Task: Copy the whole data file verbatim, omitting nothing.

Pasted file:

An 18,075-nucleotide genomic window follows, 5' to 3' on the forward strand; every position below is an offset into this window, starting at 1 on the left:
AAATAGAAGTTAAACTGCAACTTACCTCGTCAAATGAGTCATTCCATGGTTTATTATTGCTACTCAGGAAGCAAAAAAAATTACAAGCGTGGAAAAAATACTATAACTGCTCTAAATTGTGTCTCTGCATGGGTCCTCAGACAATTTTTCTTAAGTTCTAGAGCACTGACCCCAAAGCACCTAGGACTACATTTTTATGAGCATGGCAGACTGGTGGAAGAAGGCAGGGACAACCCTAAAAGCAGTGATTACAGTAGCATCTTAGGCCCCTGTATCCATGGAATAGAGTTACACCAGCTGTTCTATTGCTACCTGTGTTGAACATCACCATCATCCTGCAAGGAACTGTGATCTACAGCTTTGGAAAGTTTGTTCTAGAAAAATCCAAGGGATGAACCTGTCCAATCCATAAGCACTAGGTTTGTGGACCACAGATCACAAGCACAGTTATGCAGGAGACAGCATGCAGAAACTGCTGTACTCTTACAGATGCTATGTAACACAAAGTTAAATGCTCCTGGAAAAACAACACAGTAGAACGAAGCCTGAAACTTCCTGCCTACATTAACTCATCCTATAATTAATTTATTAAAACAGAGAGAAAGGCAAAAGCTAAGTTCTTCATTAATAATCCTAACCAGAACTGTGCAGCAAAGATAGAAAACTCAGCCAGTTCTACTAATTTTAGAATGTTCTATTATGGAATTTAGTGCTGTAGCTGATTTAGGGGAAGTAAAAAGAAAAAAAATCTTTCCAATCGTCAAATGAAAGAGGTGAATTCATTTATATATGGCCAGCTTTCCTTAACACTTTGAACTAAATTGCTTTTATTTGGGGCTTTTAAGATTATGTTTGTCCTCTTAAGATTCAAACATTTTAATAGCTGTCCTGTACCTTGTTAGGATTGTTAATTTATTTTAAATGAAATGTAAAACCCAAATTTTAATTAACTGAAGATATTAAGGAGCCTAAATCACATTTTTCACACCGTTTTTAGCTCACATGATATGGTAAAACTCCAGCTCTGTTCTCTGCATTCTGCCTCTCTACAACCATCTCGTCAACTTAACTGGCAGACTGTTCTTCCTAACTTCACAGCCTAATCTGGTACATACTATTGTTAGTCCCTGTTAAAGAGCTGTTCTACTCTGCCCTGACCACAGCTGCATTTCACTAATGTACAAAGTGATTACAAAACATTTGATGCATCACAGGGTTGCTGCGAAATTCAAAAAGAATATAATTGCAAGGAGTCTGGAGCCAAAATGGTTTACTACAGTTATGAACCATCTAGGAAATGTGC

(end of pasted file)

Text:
An 18,075-nucleotide genomic window follows, 5' to 3' on the forward strand; every position below is an offset into this window, starting at 1 on the left:
AAATAGAAGTTAAACTGCAACTTACCTCGTCAAATGAGTCATTCCATGGTTTATTATTGCTACTCAGGAAGCAAAAAAAATTACAAGCGTGGAAAAAATACTATAACTGCTCTAAATTGTGTCTCTGCATGGGTCCTCAGACAATTTTTCTTAAGTTCTAGAGCACTGACCCCAAAGCACCTAGGACTACATTTTTATGAGCATGGCAGACTGGTGGAAGAAGGCAGGGACAACCCTAAAAGCAGTGATTACAGTAGCATCTTAGGCCCCTGTATCCATGGAATAGAGTTACACCAGCTGTTCTATTGCTACCTGTGTTGAACATCACCATCATCCTGCAAGGAACTGTGATCTACAGCTTTGGAAAGTTTGTTCTAGAAAAATCCAAGGGATGAACCTGTCCAATCCATAAGCACTAGGTTTGTGGACCACAGATCACAAGCACAGTTATGCAGGAGACAGCATGCAGAAACTGCTGTACTCTTACAGATGCTATGTAACACAAAGTTAAATGCTCCTGGAAAAACAACACAGTAGAACGAAGCCTGAAACTTCCTGCCTACATTAACTCATCCTATAATTAATTTATTAAAACAGAGAGAAAGGCAAAAGCTAAGTTCTTCATTAATAATCCTAACCAGAACTGTGCAGCAAAGATAGAAAACTCAGCCAGTTCTACTAATTTTAGAATGTTCTATTATGGAATTTAGTGCTGTAGCTGATTTAGGGGAAGTAAAAAGAAAAAAAATCTTTCCAATCGTCAAATGAAAGAGGTGAATTCATTTATATATGGCCAGCTTTCCTTAACACTTTGAACTAAATTGCTTTTATTTGGGGCTTTTAAGATTATGTTTGTCCTCTTAAGATTCAAACATTTTAATAGCTGTCCTGTACCTTGTTAGGATTGTTAATTTATTTTAAATGAAATGTAAAACCCAAATTTTAATTAACTGAAGATATTAAGGAGCCTAAATCACATTTTTCACACCGTTTTTAGCTCACATGATATGGTAAAACTCCAGCTCTGTTCTCTGCATTCTGCCTCTCTACAACCATCTCGTCAACTTAACTGGCAGACTGTTCTTCCTAACTTCACAGCCTAATCTGGTACATACTATTGTTAGTCCCTGTTAAAGAGCTGTTCTACTCTGCCCTGACCACAGCTGCATTTCACTAATGTACAAAGTGATTACAAAACATTTGATGCATCACAGGGTTGCTGCGAAATTCAAAAAGAATATAATTGCAAGGAGTCTGGAGCCAAAATGGTTTACTACAGTTATGAACCATCTAGGAAATGTGC